4. Jiang X, West AA, Caudill MA, Maternal choline supplementation: a nutritional approach for improving offspring health? Trends in Endocrinology and Metabolism. 2014; 25 (5), 263-273
  5. Jiang X, Yan J, West AA, Perry CA, Malysheva OV, Devapatla S, Pressman E, Vermeylen F, Caudill MA. Maternal choline intake alters the epigenetic state of fetal cortisol-regulating genes in humans. FASEB J. 2012; 26 (8):3563-74


 Patents: none

Grants over the last 5 years

National Institutes of Health SCORE3
Jiang (PI)       03/01/2019-02/28/2023
Grant Number: 1SC3GM132010
Title: Long-term effects of maternal choline supplementation on lipid metabolism of offspring exposed to maternal high-fat feeding

PSC-CUNY Enhance
Jiang (PI)    06/2019-12/2020
Title: Effects of maternal choline supplementation on liver metabolism and severity of alcoholic liver disease in mouse offspring exposed to alcohol in utero

Egg Nutrition Center Research Grant, American Egg Board, USDA
Jiang (PI)       07/01/2018-12/31/2020
Title: Maternal egg consumption during pregnancy and cognitive development in offspring

National Institutes of Health SCORE2
Jiang (PI)       06/10/2015-05/31/2018
Grant Number: 1SC2DK108292
Title: Effects of choline on fetal growth and lipid accretion in gestational diabetes

CUNY Interdisciplinary Research Grant Program
Jiang (PI)        06/01/2017- 06/01/2018
Title: The role of choline in reducing perinatal stress and improving birth outcomes of gestational diabetes in a high-risk urban population

New York Academy of Sciences Research Award
Jiang (PI)        04/30/2016-10/30/2017
Title: Prenatal betaine supplementation as a treatment for macrosomia in a mouse model of gestational diabetes mellitus

PSC-CUNY Enhance
Jiang (PI)         07/2016- 07/2017
Title: Influence of betaine on placental macronutrient transport and gestational diabetes-induced macrosomia



Gibney, Brian R.

Academic Appointments:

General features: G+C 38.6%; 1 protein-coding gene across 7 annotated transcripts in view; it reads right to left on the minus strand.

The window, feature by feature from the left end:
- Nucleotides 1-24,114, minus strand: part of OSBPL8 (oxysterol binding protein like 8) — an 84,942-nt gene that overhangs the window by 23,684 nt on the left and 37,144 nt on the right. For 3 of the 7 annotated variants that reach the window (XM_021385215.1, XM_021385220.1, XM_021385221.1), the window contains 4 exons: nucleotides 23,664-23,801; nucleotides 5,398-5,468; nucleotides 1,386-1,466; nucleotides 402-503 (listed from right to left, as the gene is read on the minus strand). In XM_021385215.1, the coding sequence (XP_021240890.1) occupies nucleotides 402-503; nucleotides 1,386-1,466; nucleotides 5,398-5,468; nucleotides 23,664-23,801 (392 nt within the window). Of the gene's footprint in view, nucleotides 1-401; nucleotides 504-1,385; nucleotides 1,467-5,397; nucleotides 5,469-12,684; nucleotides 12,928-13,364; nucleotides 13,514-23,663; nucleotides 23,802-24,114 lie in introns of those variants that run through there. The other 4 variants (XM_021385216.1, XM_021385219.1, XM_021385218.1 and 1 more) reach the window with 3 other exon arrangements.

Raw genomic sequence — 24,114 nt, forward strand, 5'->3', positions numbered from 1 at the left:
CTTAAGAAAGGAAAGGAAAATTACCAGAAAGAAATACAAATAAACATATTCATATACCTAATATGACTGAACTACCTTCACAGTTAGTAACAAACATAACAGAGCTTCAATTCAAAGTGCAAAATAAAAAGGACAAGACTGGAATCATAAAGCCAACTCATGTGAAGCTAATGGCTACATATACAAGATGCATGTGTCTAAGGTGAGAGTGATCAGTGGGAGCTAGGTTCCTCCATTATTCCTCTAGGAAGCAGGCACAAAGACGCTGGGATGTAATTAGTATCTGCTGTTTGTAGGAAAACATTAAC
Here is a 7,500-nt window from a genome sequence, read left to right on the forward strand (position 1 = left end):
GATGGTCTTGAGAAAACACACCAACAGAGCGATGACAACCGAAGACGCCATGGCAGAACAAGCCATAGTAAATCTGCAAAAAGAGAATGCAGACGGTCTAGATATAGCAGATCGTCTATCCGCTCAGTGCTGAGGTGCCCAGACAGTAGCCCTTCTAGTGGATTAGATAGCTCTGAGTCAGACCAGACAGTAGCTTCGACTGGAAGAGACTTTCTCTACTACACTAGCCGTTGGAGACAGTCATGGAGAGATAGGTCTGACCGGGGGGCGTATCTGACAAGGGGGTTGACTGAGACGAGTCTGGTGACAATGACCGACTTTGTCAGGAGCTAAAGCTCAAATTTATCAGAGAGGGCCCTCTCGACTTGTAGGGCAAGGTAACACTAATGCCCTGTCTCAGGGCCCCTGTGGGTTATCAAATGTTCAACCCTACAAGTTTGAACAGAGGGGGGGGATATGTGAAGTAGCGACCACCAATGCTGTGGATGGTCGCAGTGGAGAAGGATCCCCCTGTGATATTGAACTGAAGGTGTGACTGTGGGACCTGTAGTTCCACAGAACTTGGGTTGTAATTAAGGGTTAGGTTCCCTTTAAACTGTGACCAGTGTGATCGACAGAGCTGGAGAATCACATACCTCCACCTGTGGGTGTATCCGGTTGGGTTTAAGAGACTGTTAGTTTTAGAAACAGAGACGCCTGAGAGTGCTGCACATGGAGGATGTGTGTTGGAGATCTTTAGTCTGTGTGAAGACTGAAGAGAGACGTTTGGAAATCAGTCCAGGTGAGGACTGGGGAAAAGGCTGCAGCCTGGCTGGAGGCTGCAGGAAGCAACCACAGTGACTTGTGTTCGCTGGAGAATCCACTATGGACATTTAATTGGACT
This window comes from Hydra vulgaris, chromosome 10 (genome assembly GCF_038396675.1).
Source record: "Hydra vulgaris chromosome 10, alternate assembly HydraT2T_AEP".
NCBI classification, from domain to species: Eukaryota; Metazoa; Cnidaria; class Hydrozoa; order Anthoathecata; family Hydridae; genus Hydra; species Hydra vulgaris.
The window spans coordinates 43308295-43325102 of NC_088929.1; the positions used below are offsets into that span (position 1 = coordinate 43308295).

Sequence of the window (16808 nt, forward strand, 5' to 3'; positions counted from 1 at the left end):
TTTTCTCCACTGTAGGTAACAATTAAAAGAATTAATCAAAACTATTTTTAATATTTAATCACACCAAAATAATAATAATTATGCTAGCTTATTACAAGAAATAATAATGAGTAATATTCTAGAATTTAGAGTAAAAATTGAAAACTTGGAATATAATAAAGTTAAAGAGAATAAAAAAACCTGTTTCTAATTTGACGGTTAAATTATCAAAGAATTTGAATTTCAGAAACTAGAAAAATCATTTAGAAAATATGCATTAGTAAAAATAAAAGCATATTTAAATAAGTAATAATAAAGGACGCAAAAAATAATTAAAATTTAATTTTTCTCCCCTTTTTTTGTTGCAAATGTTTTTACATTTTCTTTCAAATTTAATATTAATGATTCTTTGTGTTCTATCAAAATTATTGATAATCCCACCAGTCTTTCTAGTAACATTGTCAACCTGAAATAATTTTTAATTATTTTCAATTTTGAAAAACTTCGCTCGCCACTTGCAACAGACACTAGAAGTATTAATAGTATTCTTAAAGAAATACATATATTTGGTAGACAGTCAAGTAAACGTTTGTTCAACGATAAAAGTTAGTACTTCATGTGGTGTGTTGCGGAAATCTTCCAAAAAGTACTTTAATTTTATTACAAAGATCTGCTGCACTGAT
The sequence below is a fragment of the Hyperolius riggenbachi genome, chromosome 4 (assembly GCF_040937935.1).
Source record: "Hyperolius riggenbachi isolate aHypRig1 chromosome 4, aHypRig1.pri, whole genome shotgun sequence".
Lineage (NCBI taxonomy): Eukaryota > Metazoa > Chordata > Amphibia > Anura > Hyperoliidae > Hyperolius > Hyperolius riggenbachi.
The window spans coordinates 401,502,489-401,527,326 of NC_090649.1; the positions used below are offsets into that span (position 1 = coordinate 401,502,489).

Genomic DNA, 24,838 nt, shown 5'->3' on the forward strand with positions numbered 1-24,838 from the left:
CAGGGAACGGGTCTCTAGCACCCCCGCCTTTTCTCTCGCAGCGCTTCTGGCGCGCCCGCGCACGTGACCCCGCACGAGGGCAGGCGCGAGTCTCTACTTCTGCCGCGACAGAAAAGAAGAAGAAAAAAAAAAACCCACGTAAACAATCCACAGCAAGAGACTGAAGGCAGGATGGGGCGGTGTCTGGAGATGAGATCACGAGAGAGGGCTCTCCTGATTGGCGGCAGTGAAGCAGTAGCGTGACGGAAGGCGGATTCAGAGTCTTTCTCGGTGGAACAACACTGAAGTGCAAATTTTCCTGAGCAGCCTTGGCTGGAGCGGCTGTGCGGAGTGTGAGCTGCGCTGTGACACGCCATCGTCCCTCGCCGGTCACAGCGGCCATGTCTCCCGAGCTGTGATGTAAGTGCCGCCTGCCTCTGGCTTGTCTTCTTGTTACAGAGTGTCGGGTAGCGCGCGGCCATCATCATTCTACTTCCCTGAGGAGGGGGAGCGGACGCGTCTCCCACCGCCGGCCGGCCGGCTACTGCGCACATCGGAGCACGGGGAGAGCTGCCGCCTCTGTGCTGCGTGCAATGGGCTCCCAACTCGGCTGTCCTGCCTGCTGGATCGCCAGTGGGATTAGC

Professor, Chemistry Department, Brooklyn College, The City University of New York
Faculty, Chemistry and Biochemistry PhD Programs, The Graduate Center, The City University of New York

Degree(s) and awards

E. Ann Nalley Regional Award for Volunteer Service to the American Chemical Society, 2020
Outstanding Chemistry Teacher Award, New York Local Section of the ACS, 2019
American Chemical Society Fellow, 2018
Camille Dreyfus Teacher-Scholar, 2005-2010
Ph.D. (Chemistry) The University of Michigan, 1994

Research Focus:

The Gibney laboratory is focused on developing the nascent field of de novo metalloprotein design as a constructive methodology to delineate the fundamental engineering of metalloproteins, and to utilize their distinct chemistry for therapeutic use.  Currently, we are delineating the role(s) of zinc ions in controlling gene expression in human cancer via the zinc finger proteins (ZFPs).  Our investigative tools center on measuring the thermodynamics of metal-peptide and metal-protein equilibria.  Our near-term goal is to provide the basis for improvements in the computational design of metalloproteins toward his long-term goal of designing synthetic metalloproteins of therapeutic value. Our studies reveal biochemical design principles that have advanced the field to the point where multi-cofactor metalloproteins like those involved in human cancer can be rationally designed and structurally characterized.

Zinc finger proteins are the largest class of metalloproteins in the human genome and their gene regulation function is fundamental to numerous human cancers.  ZFPs exhibit metal-induced protein folding events, where the ZFP is unfolded in the absence of zinc and folds into its biologically active form upon zinc ion binding.  The coupled nature of metal-ion binding and protein folding obscured the thermodynamics of each since their discovery in the 1980’s.  Using a simple designed peptide with the classic ZFP coordination motifs, the Gibney laboratory was able to decouple the thermodynamics and show that the cost of protein folding free energy (+0-5 kcal/mol) is minimal compared to the free energy of Zn(II) binding, -15 kcal/mol.  Current work is focused on the interaction of zinc with human transcription factor IIB and the Wilms Tumor Suppressor.


Selected Publications:

  • Aussignargues, C.; Pandelia, M.-E.; Sutter, M.; Plegaria, J.S.; Zarzycki, J.; Turmo, A.; Huang, J.; Ducat, D.C.; Hegg, E.L.; Gibney, B.R.; Kerfeld, C.A. “Structure and Function of a Baterial Microcompartment Shell Protein Engineered to bind a [4Fe-4S] Cluster”, Am. Chem. Soc. 2016, 138, 5262-5270.
  • Reddi, A.R.; Pawlowska, M.; Gibney, B.R.; “Evaluation of the Intrinsic Zn(II) Affinity of a Cys3His1 Site in the Absence of Protein Folding Effects”, Chem., 2015, 54, 5942-5948.
  • Chan, K.L.; Bakman, I.; Marts, A.R.; Batir, Y.; Dowd. T.L.; Tierney, D.L.; Gibney, B.R.; “Characterization of the Zn(II) Binding Properties of the Wilms’ Tumor Suppressor Protein C-terminal Zinc Finger Peptide”, Inorganic Chemistry, 2014, 53, 6309-6320.
  • Reddi, A.R.; Guzman, T.; Breece, R.M.; Tierney, D.L.; Gibney, B.R. ” Deducing the Energetic Cost of Protein Folding in Zinc Finger Proteins Using Designed Metallopeptides”, Am. Chem. Soc., 2007, 129, 12815-12827.
  • Reddi, A.R.; Gibney, B.R. ” The Role of Protons in the Thermodynamic Contribution of a Zn(II)-Cys4Site Toward Protein Stability”, Biochemistry, 2007, 46, 3745-3758.


Patents: None

Grants over the last 5 years: No federal grant